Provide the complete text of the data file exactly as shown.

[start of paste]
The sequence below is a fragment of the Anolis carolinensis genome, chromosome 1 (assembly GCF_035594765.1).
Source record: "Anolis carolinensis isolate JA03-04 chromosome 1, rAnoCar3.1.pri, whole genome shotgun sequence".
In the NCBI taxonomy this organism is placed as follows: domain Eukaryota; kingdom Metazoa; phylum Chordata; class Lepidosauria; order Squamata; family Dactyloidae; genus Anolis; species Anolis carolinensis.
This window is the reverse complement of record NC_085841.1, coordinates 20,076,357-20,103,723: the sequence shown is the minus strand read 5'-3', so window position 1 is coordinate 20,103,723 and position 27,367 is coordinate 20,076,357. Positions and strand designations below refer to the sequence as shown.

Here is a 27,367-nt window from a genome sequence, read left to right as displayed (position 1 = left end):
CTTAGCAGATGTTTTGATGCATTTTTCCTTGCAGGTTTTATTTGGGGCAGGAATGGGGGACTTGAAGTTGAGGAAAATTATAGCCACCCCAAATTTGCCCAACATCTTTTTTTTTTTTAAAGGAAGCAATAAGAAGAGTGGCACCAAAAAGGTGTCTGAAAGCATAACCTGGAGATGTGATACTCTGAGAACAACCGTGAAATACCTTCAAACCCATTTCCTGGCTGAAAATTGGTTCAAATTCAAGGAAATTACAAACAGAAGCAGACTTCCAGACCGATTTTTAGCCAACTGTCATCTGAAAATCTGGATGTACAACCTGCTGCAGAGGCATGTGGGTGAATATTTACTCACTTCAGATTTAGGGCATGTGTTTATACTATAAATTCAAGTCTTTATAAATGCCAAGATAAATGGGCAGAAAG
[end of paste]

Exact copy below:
The sequence below is a fragment of the Anolis carolinensis genome, chromosome 1 (assembly GCF_035594765.1).
Source record: "Anolis carolinensis isolate JA03-04 chromosome 1, rAnoCar3.1.pri, whole genome shotgun sequence".
In the NCBI taxonomy this organism is placed as follows: domain Eukaryota; kingdom Metazoa; phylum Chordata; class Lepidosauria; order Squamata; family Dactyloidae; genus Anolis; species Anolis carolinensis.
This window is the reverse complement of record NC_085841.1, coordinates 20,076,357-20,103,723: the sequence shown is the minus strand read 5'-3', so window position 1 is coordinate 20,103,723 and position 27,367 is coordinate 20,076,357. Positions and strand designations below refer to the sequence as shown.

Here is a 27,367-nt window from a genome sequence, read left to right as displayed (position 1 = left end):
CTTAGCAGATGTTTTGATGCATTTTTCCTTGCAGGTTTTATTTGGGGCAGGAATGGGGGACTTGAAGTTGAGGAAAATTATAGCCACCCCAAATTTGCCCAACATCTTTTTTTTTTTTAAAGGAAGCAATAAGAAGAGTGGCACCAAAAAGGTGTCTGAAAGCATAACCTGGAGATGTGATACTCTGAGAACAACCGTGAAATACCTTCAAACCCATTTCCTGGCTGAAAATTGGTTCAAATTCAAGGAAATTACAAACAGAAGCAGACTTCCAGACCGATTTTTAGCCAACTGTCATCTGAAAATCTGGATGTACAACCTGCTGCAGAGGCATGTGGGTGAATATTTACTCACTTCAGATTTAGGGCATGTGTTTATACTATAAATTCAAGTCTTTATAAATGCCAAGATAAATGGGCAGAAAG